In addition to the secret society formed by Ashok, there is yet another secret society that has a hidden agenda.

What is the connection between Ashok and the lost city of Atlantis? What secrets does the Sphinx of Egypt hold? What is the connection between Ashok and Amartya? These are just some of the questions raised by the end of the story.

I believe that the author is planning to take the story forward in a sequel. I for one, am awaiting the sequel in order to get the answers to the questions raised. “Ashok and the Nine Unknown”, is a story that will certainly appeal to readers.

 

 

BOOK REVIEW: VANARA THE LEGEND OF BAALI, SUGREEVA AND TARA

Book: Vanara-The Legend of Baali, Sugreeva and Tara

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Author: Anand Neelakantan

Genre: Mythological Fiction

Published by: Penguin Books

Number of pages: 309 pages

My Rating: 4/5

MY REVIEW: I was provided with a copy of the book in exchange for an honest review.

I was happy to read and review this book as I enjoy reading mythology, especially Hindu mythology. Also, it made a refreshing change from the recent novels that I have read.

Before I started reading the book, I realised that I did not know much about Baali or Sugreeva beyond what stories I had read based on the Ramayana. I knew practically nothing about Tara.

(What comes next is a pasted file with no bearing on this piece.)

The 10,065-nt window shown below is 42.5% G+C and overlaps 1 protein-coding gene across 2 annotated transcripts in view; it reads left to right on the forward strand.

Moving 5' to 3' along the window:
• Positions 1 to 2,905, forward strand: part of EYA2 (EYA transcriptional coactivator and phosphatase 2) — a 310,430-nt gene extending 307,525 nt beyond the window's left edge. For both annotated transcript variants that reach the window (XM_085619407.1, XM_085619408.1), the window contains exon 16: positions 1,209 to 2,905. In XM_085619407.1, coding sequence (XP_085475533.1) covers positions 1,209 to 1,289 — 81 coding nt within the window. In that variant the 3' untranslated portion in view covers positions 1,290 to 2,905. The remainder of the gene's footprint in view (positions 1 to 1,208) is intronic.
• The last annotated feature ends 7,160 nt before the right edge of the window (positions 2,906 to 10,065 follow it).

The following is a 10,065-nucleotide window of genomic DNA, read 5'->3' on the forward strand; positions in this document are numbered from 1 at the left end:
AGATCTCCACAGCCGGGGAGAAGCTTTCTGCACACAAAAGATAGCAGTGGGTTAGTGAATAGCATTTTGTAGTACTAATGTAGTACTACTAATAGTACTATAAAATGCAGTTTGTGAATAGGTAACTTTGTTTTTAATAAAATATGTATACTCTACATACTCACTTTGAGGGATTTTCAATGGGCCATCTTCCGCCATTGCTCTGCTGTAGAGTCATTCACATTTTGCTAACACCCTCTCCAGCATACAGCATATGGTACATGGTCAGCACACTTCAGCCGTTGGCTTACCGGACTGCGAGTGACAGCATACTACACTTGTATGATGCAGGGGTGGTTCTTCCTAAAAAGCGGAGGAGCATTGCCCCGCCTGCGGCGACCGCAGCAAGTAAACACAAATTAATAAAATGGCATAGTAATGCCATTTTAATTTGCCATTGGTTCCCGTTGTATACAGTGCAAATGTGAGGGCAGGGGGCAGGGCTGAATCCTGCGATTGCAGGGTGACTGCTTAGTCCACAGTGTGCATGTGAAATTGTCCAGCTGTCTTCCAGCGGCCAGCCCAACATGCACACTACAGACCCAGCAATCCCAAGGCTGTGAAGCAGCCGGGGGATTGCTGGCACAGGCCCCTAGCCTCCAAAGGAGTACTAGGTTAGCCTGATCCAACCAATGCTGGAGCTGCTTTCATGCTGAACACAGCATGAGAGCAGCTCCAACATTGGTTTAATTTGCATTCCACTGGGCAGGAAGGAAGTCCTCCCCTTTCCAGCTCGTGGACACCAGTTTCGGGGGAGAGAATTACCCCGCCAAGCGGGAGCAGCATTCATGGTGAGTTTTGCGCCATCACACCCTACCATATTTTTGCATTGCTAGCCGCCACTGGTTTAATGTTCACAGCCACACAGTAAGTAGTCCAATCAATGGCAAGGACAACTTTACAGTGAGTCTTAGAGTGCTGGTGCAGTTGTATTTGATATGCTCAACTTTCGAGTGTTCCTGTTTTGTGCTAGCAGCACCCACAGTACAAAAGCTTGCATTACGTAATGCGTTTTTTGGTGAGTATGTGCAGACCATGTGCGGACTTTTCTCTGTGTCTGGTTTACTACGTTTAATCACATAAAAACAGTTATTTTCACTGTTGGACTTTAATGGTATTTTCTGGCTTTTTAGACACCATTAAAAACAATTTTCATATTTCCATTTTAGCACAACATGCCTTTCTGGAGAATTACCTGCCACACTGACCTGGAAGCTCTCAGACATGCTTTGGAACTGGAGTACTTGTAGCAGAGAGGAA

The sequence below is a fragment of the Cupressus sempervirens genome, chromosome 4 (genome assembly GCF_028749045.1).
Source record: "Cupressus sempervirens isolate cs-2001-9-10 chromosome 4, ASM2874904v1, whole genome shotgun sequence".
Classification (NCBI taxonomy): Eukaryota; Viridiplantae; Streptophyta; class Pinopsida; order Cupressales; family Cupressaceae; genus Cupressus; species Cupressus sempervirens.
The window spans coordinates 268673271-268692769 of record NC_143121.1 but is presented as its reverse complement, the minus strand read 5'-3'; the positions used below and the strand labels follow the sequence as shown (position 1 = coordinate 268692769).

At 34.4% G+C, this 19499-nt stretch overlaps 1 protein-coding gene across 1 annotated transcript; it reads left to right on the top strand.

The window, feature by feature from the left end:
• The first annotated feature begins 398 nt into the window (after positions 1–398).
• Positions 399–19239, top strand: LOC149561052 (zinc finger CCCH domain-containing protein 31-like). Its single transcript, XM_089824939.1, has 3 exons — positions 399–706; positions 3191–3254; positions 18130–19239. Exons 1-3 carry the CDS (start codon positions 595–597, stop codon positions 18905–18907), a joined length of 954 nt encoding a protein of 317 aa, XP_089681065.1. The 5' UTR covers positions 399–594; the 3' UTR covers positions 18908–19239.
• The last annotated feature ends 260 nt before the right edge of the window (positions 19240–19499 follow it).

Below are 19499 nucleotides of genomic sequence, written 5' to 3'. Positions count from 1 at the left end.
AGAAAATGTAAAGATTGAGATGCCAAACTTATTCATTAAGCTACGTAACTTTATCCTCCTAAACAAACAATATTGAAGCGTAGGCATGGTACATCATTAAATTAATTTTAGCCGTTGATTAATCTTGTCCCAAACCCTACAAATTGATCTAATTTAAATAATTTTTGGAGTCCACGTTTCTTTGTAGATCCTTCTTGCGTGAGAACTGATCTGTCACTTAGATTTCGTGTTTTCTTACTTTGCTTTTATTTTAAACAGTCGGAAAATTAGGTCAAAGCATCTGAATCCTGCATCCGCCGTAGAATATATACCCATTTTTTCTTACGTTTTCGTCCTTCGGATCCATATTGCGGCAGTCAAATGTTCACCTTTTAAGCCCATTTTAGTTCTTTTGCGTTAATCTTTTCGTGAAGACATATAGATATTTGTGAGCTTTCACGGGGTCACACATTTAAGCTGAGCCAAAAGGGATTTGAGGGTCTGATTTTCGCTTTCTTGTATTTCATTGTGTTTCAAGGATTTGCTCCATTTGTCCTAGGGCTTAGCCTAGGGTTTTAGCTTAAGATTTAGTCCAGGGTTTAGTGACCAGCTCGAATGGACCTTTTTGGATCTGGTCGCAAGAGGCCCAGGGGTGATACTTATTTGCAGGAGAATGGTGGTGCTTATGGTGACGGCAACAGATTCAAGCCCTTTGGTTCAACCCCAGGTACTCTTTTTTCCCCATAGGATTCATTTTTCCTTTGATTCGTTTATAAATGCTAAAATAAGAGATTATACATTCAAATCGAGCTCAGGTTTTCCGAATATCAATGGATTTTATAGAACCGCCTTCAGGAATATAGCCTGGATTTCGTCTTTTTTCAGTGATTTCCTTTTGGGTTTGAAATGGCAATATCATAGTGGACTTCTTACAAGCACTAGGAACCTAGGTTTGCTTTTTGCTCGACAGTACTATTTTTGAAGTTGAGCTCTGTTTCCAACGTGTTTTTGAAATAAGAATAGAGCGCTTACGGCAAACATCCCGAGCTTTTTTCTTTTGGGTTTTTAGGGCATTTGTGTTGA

The book begins with a detailed introduction by the author who shares various stories about the births of Baali and Sugreeva. The author also explains how myths and stories have evolved over generations.

The story begins with Baali and Sugreeva, the two brothers being raised in the ashram of Sage Gautama. As the brothers belong to the tribe of the Vanaras or the Vana Naras, they are shunned as monkeys and made to do the menial work of the ashram.

Sugreeva witnesses Ahalya, the wife of Sage Gautama, committing adultery with Lord Indra, which sparks off a series of incidents that force the brothers to run away from the ashram and seek refuge in the forest.

The brothers wish to reunite with their tribe, the Vana Naras but are not easily accepted by the tribe. It is only the eunuch Riksarajas, who takes in the brothers and becomes an adoptive father to them. He takes them to Mahabali, the Asura emperor to study.

Meanwhile, an interesting love triangle starts between the brothers and Tara, the beautiful daughter of Sushena, the Vaidya of the Vana Naras. This tension between the three of them continues throughout the story.

Baali with the help of Sugreeva and Tara establishes the city of Kishkinda and attempts to restore the pride of the Vana Naras.

The circumstances that lead to the rift between the brothers which results in Sugreeva seeking out Rama and Lakshmana and Baali’s death, are extremely fascinating to read.

The characters in the story are portrayed wonderfully: Baali as the alpha male, Sugreeva as the younger brother with a sly streak, Tara who is an extremely capable woman and even Hanuman, Ravana, Rama and Lakshmana.

Do read the book if you enjoy reading mythology. I recommend ‘Vanara-The Legend of Baali, Sugreeva and Tara’ to readers as enjoyable, interesting and informative.

BOOK REVIEW: A FRIEND LIKE KARNA

Book: A Friend Like Karna

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Author: Madhav Thapar

Genre: Thriller, Fiction

Published by: Notion Press

Number of pages: 161 pages

My Rating: 5/5